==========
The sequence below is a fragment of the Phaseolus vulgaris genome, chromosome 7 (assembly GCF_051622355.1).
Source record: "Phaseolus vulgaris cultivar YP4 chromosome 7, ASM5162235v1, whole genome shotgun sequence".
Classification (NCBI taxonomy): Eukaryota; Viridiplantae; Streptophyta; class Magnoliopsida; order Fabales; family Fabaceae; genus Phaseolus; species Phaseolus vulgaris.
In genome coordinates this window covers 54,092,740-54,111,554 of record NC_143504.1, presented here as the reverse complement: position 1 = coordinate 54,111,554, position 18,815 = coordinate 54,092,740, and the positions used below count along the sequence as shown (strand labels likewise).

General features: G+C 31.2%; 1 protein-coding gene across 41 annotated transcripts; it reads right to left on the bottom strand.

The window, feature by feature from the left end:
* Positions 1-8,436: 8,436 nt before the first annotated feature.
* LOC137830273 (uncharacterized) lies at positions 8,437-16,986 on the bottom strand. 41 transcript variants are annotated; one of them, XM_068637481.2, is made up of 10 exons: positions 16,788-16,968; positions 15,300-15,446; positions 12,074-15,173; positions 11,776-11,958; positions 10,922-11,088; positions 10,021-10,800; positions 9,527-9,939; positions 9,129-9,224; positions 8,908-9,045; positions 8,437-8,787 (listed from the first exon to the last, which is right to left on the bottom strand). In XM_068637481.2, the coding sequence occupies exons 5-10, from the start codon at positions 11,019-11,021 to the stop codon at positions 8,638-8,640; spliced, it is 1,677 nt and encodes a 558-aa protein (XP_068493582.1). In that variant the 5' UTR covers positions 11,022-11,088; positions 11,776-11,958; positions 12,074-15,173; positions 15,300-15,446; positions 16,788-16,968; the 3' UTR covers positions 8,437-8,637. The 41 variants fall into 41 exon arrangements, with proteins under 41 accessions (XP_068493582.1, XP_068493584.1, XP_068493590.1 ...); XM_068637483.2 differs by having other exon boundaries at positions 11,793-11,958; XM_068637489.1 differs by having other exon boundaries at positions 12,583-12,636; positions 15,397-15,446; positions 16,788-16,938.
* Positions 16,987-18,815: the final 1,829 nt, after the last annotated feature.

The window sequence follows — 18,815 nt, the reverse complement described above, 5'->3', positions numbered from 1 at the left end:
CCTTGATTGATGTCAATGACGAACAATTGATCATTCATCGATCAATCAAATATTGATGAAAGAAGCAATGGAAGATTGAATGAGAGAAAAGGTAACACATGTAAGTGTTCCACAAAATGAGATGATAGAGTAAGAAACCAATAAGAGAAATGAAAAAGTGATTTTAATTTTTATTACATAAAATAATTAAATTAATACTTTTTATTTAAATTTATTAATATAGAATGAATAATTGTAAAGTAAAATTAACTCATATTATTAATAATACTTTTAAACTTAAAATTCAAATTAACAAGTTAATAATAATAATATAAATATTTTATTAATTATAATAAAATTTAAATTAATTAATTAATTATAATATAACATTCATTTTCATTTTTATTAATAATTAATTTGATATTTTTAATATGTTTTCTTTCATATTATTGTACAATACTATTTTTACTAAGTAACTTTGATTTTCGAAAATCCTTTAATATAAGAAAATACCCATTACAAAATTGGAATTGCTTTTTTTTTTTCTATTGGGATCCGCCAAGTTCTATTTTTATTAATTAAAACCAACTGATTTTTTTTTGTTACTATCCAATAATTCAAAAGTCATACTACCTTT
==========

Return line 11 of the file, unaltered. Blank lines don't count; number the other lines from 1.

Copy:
CCTTGATTGATGTCAATGACGAACAATTGATCATTCATCGATCAATCAAATATTGATGAAAGAAGCAATGGAAGATTGAATGAGAGAAAAGGTAACACATGTAAGTGTTCCACAAAATGAGATGATAGAGTAAGAAACCAATAAGAGAAATGAAAAAGTGATTTTAATTTTTATTACATAAAATAATTAAATTAATACTTTTTATTTAAATTTATTAATATAGAATGAATAATTGTAAAGTAAAATTAACTCATATTATTAATAATACTTTTAAACTTAAAATTCAAATTAACAAGTTAATAATAATAATATAAATATTTTATTAATTATAATAAAATTTAAATTAATTAATTAATTATAATATAACATTCATTTTCATTTTTATTAATAATTAATTTGATATTTTTAATATGTTTTCTTTCATATTATTGTACAATACTATTTTTACTAAGTAACTTTGATTTTCGAAAATCCTTTAATATAAGAAAATACCCATTACAAAATTGGAATTGCTTTTTTTTTTTCTATTGGGATCCGCCAAGTTCTATTTTTATTAATTAAAACCAACTGATTTTTTTTTGTTACTATCCAATAATTCAAAAGTCATACTACCTTT